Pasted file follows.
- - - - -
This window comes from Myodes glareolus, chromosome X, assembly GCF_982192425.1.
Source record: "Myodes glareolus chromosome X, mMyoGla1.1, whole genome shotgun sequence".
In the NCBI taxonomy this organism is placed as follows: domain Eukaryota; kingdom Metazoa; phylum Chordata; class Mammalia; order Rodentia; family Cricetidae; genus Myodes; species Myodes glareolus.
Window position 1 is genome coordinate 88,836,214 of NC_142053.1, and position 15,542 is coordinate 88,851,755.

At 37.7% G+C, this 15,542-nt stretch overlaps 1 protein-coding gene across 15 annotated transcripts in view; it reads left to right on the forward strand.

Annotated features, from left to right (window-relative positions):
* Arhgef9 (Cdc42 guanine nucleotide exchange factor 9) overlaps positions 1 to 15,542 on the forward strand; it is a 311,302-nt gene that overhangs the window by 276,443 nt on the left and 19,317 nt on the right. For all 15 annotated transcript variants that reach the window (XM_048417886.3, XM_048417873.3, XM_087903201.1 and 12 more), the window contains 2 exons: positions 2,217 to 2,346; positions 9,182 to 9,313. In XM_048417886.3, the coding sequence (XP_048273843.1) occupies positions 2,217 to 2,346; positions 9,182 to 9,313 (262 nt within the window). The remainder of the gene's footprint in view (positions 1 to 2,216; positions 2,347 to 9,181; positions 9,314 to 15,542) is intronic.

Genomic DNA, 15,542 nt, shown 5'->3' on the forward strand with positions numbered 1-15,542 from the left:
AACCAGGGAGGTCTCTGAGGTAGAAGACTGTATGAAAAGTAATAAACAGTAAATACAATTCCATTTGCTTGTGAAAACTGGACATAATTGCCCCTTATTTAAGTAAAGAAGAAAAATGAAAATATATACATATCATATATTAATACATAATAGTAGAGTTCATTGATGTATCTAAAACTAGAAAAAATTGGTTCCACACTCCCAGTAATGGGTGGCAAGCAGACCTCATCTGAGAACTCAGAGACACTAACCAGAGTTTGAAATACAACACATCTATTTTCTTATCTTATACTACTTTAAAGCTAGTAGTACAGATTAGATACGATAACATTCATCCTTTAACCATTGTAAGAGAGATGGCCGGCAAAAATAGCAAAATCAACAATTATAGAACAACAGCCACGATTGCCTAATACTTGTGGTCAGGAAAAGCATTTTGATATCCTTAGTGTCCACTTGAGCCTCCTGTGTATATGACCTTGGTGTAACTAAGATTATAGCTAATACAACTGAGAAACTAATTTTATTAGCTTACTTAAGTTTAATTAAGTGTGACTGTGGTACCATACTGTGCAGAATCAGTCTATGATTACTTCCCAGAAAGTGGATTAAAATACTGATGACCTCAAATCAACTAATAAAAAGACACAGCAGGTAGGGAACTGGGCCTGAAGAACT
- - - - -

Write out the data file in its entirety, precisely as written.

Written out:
This window comes from Myodes glareolus, chromosome X, assembly GCF_982192425.1.
Source record: "Myodes glareolus chromosome X, mMyoGla1.1, whole genome shotgun sequence".
In the NCBI taxonomy this organism is placed as follows: domain Eukaryota; kingdom Metazoa; phylum Chordata; class Mammalia; order Rodentia; family Cricetidae; genus Myodes; species Myodes glareolus.
Window position 1 is genome coordinate 88,836,214 of NC_142053.1, and position 15,542 is coordinate 88,851,755.

At 37.7% G+C, this 15,542-nt stretch overlaps 1 protein-coding gene across 15 annotated transcripts in view; it reads left to right on the forward strand.

Annotated features, from left to right (window-relative positions):
* Arhgef9 (Cdc42 guanine nucleotide exchange factor 9) overlaps positions 1 to 15,542 on the forward strand; it is a 311,302-nt gene that overhangs the window by 276,443 nt on the left and 19,317 nt on the right. For all 15 annotated transcript variants that reach the window (XM_048417886.3, XM_048417873.3, XM_087903201.1 and 12 more), the window contains 2 exons: positions 2,217 to 2,346; positions 9,182 to 9,313. In XM_048417886.3, the coding sequence (XP_048273843.1) occupies positions 2,217 to 2,346; positions 9,182 to 9,313 (262 nt within the window). The remainder of the gene's footprint in view (positions 1 to 2,216; positions 2,347 to 9,181; positions 9,314 to 15,542) is intronic.

Genomic DNA, 15,542 nt, shown 5'->3' on the forward strand with positions numbered 1-15,542 from the left:
AACCAGGGAGGTCTCTGAGGTAGAAGACTGTATGAAAAGTAATAAACAGTAAATACAATTCCATTTGCTTGTGAAAACTGGACATAATTGCCCCTTATTTAAGTAAAGAAGAAAAATGAAAATATATACATATCATATATTAATACATAATAGTAGAGTTCATTGATGTATCTAAAACTAGAAAAAATTGGTTCCACACTCCCAGTAATGGGTGGCAAGCAGACCTCATCTGAGAACTCAGAGACACTAACCAGAGTTTGAAATACAACACATCTATTTTCTTATCTTATACTACTTTAAAGCTAGTAGTACAGATTAGATACGATAACATTCATCCTTTAACCATTGTAAGAGAGATGGCCGGCAAAAATAGCAAAATCAACAATTATAGAACAACAGCCACGATTGCCTAATACTTGTGGTCAGGAAAAGCATTTTGATATCCTTAGTGTCCACTTGAGCCTCCTGTGTATATGACCTTGGTGTAACTAAGATTATAGCTAATACAACTGAGAAACTAATTTTATTAGCTTACTTAAGTTTAATTAAGTGTGACTGTGGTACCATACTGTGCAGAATCAGTCTATGATTACTTCCCAGAAAGTGGATTAAAATACTGATGACCTCAAATCAACTAATAAAAAGACACAGCAGGTAGGGAACTGGGCCTGAAGAACT